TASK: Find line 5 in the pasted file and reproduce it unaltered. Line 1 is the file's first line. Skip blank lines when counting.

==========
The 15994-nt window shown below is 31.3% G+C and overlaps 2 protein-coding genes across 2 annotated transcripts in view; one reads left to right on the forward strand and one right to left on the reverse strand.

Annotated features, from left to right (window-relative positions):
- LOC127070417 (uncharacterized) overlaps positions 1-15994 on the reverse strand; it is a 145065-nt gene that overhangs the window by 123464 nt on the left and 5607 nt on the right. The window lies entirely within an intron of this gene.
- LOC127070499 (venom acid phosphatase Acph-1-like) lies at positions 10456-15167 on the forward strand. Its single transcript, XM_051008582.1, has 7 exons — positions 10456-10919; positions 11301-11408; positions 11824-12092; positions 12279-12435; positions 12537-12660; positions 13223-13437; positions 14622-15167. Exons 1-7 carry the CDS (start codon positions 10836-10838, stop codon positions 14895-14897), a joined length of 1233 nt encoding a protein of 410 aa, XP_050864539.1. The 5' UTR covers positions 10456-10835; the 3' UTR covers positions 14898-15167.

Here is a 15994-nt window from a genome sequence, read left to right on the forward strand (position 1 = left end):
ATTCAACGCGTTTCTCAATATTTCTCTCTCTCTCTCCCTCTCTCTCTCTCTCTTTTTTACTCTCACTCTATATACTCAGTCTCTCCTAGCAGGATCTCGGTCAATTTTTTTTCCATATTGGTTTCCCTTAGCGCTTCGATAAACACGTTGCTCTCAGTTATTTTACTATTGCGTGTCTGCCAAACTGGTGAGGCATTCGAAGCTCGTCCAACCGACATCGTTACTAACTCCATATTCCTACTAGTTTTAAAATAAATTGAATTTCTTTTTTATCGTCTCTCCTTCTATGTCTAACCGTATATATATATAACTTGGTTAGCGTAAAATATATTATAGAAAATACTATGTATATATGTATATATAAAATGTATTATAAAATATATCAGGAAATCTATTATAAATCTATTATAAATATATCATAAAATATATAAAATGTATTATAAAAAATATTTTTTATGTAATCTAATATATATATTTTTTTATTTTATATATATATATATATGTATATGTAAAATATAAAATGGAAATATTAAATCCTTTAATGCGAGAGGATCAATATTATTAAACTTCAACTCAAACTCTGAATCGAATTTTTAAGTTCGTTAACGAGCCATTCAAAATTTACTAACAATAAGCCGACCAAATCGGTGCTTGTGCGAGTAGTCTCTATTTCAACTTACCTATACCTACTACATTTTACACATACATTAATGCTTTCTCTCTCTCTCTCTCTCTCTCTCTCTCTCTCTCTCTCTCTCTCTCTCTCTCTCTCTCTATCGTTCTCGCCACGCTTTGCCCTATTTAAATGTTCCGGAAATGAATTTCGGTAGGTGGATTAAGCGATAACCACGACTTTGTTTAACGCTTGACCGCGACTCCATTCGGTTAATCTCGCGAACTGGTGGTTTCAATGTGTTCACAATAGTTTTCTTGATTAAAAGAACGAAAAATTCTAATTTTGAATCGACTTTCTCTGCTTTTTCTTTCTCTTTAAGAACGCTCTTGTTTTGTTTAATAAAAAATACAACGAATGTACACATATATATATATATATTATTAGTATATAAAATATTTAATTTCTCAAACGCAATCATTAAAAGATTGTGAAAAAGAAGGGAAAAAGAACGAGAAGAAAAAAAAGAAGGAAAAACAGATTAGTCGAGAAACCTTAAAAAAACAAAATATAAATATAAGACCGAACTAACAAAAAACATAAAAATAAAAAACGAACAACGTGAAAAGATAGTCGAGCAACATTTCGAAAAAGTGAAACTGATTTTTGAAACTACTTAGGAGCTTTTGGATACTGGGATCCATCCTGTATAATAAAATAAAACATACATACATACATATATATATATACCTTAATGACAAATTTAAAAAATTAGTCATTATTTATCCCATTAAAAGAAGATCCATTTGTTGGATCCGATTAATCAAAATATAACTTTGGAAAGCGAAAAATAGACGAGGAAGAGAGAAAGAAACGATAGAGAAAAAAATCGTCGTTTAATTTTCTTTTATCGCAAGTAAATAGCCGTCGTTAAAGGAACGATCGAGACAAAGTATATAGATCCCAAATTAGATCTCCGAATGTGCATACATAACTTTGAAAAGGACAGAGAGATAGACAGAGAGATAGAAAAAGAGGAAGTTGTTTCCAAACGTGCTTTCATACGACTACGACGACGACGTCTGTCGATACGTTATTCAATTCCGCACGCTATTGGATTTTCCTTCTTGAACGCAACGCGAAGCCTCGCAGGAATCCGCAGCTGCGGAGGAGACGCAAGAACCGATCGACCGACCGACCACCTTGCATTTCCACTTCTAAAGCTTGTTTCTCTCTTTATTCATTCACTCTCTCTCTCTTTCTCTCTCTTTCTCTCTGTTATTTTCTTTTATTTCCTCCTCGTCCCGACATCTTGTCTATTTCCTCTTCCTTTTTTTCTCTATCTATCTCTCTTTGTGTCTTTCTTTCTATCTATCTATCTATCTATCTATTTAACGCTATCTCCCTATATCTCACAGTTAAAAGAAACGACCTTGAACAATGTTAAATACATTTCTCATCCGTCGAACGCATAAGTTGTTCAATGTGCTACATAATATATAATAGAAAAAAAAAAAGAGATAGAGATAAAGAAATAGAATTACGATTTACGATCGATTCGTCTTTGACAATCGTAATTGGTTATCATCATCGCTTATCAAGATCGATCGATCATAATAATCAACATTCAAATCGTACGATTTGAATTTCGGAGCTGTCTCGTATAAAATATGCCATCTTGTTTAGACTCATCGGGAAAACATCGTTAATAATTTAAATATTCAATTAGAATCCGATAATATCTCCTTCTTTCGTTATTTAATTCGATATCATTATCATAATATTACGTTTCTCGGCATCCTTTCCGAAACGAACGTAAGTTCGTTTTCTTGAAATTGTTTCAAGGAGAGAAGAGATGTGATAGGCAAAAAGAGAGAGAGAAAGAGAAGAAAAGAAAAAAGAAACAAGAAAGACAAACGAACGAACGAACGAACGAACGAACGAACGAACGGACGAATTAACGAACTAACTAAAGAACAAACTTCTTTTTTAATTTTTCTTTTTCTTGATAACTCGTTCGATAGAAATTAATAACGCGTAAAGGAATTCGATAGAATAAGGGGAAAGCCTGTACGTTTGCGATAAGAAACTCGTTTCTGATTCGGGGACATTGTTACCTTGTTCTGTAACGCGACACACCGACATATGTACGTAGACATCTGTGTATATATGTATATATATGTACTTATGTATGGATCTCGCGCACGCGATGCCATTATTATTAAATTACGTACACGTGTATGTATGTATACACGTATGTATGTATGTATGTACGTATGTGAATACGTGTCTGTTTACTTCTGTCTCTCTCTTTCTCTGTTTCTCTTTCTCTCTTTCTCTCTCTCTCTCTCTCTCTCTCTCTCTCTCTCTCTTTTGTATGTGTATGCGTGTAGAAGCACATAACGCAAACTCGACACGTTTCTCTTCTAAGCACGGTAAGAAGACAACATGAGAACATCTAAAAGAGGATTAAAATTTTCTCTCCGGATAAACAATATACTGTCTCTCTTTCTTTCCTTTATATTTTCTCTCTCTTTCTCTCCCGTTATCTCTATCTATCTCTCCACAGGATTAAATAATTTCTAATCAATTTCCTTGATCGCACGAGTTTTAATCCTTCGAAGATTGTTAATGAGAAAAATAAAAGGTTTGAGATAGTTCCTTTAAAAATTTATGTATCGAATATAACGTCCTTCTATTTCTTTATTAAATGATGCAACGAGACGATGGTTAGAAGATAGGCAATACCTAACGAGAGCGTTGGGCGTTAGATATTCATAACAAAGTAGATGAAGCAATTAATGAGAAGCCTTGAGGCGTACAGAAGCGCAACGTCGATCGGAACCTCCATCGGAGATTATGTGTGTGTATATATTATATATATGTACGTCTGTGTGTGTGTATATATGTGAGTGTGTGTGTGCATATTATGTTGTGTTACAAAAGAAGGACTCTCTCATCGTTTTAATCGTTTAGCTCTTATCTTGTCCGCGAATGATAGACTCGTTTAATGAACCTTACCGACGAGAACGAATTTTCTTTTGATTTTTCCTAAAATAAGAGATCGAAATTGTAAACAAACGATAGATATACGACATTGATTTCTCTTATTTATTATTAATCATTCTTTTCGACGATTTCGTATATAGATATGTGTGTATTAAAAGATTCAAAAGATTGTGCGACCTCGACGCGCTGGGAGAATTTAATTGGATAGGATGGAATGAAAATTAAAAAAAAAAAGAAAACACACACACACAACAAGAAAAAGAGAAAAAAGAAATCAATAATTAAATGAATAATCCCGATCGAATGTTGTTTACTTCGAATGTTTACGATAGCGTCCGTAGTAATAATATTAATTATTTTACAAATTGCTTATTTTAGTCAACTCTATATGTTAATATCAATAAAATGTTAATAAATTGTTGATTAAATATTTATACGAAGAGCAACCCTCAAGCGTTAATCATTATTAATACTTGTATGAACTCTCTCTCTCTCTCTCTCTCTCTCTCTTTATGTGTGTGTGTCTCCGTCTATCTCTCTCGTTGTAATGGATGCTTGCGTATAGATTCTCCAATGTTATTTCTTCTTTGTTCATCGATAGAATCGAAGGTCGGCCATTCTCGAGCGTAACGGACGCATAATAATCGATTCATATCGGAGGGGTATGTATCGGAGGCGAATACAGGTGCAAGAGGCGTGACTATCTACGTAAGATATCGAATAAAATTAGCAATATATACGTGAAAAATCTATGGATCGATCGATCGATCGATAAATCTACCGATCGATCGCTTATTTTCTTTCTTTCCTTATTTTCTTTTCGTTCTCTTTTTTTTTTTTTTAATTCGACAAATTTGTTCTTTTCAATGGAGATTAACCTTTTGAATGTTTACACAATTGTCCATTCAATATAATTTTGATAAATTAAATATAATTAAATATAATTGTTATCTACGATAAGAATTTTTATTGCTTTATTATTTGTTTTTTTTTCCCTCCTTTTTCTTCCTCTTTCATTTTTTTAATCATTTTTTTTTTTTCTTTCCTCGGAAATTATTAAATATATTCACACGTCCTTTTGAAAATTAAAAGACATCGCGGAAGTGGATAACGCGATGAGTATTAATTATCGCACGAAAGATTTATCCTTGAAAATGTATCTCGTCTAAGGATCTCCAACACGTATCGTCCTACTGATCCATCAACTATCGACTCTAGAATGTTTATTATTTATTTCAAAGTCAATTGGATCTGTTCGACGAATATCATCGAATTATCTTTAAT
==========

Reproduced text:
Here is a 15994-nt window from a genome sequence, read left to right on the forward strand (position 1 = left end):